O Lord, you are our Father; we are the clay, and you are our potter; we are all the work of your hand. Isaiah 64:8 1. Plead the relationship you have with God (your Father). Notice Isaiah appeals to the covenant relationship he has with God: “O Lord, you are...
The king said, “Let him dwell apart in his own house; he is not to come into my presence.” So Absalom lived apart in his own house and did not come into the king’s presence. 2 Samuel 14:24
David loves his son Absalom. But when Absalom returns, he lives in a house down the street and David does not even see him.
The question at the heart of this story is: What will David do when his rebel son returns? Will he punish or will he pardon? The answer is that he does neither.
David shows mercy to Absalom. He does not enforce the penalty of the law that condemned his son. But Absalom is not pardoned. There is no reconciliation. Why?
Perhaps David knew his son was not repentant, and as long as that was the case, he refused to pretend that all was well. Matthew Henry says that David had reason to think Absalom “was not truly penitent; he therefore put him under this mark of his displeasure, that he might be awakened to a sight of his sin and to sorrow for it, and might make his peace with God.”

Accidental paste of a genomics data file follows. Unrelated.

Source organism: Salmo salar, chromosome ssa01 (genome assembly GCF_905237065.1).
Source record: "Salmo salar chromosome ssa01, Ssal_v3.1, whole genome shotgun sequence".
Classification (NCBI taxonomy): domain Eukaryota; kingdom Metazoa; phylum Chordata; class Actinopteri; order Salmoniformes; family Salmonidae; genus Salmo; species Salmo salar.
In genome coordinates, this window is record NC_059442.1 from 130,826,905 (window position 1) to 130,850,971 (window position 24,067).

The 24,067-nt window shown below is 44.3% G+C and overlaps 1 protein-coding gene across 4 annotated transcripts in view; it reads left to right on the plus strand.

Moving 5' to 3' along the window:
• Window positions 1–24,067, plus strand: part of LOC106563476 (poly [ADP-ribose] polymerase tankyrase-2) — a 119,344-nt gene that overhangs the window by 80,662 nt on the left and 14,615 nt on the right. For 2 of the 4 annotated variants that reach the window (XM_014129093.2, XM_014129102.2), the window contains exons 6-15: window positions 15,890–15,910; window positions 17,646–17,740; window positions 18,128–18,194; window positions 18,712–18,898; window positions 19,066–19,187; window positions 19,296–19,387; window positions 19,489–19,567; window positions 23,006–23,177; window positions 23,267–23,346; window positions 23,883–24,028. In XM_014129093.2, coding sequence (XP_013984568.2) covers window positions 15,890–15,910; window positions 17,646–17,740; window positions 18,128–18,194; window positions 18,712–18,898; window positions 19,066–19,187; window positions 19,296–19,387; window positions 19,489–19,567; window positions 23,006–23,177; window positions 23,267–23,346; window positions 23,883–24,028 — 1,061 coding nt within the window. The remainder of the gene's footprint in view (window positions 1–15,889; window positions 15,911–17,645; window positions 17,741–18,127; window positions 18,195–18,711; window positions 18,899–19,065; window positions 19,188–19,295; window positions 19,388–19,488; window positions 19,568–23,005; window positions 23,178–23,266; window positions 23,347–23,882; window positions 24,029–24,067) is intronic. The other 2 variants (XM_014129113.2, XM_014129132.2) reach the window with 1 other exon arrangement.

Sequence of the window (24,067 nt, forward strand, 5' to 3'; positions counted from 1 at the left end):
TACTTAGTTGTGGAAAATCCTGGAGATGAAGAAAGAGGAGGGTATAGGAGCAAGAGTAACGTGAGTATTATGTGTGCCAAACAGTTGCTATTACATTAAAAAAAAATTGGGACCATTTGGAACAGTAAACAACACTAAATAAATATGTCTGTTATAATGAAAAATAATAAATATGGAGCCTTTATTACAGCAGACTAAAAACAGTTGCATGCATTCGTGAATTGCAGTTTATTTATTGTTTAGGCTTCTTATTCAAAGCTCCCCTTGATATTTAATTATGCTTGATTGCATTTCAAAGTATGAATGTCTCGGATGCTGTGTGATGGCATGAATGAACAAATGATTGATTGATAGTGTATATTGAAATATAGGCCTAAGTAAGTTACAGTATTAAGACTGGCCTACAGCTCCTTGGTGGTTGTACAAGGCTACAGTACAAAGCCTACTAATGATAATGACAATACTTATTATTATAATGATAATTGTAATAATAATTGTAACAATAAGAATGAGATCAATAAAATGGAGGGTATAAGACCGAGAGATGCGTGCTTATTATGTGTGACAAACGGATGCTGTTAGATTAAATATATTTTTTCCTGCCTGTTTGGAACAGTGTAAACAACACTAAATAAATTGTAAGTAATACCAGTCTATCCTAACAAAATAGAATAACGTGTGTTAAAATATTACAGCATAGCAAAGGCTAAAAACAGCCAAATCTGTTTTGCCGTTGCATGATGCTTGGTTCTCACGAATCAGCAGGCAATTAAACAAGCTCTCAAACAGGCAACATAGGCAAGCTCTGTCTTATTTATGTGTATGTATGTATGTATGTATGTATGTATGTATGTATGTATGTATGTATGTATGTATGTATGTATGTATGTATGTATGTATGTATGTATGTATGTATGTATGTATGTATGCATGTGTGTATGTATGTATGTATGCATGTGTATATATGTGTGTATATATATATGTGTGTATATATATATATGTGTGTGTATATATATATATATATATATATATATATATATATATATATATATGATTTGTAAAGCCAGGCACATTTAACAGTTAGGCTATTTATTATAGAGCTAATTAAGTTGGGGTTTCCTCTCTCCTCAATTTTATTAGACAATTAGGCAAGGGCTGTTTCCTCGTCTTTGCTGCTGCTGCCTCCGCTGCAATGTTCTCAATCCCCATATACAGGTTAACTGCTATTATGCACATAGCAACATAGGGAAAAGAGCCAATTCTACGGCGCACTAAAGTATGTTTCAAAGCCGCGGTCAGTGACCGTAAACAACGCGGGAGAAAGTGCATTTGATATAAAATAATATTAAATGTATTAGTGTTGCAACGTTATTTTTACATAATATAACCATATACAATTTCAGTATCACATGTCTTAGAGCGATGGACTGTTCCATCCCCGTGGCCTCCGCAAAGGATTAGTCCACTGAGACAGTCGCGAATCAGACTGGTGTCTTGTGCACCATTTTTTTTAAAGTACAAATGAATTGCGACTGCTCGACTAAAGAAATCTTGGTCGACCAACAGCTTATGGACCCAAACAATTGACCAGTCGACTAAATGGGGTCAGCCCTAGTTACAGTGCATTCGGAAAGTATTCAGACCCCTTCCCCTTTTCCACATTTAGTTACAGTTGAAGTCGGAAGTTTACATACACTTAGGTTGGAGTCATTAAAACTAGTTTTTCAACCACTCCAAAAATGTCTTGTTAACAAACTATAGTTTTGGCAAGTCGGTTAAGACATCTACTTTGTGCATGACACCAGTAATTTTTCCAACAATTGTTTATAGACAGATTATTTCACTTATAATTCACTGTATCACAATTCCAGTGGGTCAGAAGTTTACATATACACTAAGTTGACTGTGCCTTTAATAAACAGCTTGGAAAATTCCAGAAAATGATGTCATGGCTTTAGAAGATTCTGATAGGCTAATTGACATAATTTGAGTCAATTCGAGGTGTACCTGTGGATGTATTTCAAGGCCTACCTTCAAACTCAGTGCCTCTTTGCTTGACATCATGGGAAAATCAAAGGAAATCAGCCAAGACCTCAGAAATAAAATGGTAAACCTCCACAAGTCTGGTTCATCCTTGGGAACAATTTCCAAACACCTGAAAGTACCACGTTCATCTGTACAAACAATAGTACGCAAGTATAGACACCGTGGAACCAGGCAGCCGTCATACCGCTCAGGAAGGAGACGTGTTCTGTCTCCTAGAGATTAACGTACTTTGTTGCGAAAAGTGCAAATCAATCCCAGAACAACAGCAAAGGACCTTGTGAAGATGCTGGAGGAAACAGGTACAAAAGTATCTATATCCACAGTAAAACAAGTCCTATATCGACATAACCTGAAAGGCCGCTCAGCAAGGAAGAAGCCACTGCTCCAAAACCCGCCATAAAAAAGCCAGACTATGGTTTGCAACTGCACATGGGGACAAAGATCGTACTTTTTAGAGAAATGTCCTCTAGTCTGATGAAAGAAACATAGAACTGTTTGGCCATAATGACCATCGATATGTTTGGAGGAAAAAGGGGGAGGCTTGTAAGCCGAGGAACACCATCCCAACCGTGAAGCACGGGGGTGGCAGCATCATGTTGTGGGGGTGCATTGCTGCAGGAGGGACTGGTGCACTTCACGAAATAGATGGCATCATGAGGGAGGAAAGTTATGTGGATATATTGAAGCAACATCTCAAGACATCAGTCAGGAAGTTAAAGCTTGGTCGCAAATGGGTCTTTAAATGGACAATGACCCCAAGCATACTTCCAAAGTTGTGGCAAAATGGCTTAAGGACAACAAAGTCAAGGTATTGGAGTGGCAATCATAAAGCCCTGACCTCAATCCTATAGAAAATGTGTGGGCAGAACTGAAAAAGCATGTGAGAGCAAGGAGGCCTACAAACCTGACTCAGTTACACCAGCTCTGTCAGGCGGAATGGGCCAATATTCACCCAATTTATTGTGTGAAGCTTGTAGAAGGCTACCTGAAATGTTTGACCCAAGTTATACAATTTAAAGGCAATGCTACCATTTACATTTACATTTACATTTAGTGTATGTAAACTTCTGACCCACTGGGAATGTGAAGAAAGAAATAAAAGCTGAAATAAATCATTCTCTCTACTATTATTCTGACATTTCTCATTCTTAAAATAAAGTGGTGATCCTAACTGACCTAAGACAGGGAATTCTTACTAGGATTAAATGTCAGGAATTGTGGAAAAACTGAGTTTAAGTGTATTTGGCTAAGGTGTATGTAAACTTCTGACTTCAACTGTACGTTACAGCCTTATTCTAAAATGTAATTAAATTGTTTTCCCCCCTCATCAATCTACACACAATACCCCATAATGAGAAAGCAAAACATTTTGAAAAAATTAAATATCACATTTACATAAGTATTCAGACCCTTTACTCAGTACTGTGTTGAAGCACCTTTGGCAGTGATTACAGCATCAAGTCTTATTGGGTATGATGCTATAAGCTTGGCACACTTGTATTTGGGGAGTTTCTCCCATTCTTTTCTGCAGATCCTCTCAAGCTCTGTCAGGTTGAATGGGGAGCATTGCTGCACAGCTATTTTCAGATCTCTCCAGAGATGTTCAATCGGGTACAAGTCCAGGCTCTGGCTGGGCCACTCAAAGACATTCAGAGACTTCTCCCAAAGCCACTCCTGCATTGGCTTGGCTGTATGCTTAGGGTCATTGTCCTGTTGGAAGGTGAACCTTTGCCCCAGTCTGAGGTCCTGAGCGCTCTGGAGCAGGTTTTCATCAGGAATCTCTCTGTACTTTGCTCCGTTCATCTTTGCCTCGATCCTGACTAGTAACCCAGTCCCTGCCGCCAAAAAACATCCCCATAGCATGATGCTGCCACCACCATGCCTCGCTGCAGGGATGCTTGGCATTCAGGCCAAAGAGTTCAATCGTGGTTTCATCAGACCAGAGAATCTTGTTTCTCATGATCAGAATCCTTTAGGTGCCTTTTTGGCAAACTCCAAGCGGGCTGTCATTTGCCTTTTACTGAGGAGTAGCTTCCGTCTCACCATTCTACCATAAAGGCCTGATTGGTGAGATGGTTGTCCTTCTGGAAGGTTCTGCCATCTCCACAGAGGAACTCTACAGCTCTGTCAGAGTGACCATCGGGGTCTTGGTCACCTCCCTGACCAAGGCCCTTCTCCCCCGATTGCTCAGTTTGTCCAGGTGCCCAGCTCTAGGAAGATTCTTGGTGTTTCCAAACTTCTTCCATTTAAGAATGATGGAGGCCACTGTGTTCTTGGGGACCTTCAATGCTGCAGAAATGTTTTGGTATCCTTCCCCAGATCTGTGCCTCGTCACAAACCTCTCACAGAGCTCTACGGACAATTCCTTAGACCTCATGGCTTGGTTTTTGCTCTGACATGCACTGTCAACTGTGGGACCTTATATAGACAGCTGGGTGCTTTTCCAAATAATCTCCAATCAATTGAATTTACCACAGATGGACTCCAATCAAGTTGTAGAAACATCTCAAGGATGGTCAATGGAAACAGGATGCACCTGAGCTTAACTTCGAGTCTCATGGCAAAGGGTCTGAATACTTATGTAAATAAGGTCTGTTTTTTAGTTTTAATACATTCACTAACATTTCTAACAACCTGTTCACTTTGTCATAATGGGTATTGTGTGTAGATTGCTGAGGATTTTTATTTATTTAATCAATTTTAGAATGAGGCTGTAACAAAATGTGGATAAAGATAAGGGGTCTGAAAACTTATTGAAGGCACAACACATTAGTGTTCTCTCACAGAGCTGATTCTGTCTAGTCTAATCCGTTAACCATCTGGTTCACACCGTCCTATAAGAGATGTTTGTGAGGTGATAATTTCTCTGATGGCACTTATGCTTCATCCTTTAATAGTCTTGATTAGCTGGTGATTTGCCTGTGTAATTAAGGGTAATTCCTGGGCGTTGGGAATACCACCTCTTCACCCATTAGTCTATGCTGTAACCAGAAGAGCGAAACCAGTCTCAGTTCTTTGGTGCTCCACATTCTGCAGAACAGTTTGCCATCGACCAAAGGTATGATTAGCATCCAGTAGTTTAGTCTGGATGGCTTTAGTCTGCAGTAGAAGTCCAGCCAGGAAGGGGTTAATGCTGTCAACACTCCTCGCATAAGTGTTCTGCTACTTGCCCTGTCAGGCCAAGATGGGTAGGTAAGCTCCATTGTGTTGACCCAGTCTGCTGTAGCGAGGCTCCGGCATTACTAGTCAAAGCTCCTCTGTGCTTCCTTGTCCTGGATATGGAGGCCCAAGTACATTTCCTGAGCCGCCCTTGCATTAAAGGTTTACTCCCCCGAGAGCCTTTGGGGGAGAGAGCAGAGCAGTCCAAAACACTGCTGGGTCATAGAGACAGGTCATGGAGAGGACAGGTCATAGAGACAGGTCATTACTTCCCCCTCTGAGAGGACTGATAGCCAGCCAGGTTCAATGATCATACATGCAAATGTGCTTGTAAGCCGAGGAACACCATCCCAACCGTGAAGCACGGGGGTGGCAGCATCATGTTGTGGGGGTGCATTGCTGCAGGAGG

Romans 3:25 speaks about what God did for his people until the coming of Jesus Christ into the world: “in his divine forbearance he had passed over former sins.” God left the matter of justice for another time. That is what God had done with regard to David’s sin, and that is what David did with regard to Absalom; he “passed over former sins.”
But there is this big difference: David cast himself on the mercy of God, and looked to the provision God would one day make through his Son. He humbled himself before God in repentance. Absalom showed no sign of repentance whatsoever.
Are there sins you’ve overlooked in yourself without turning to God in repentance?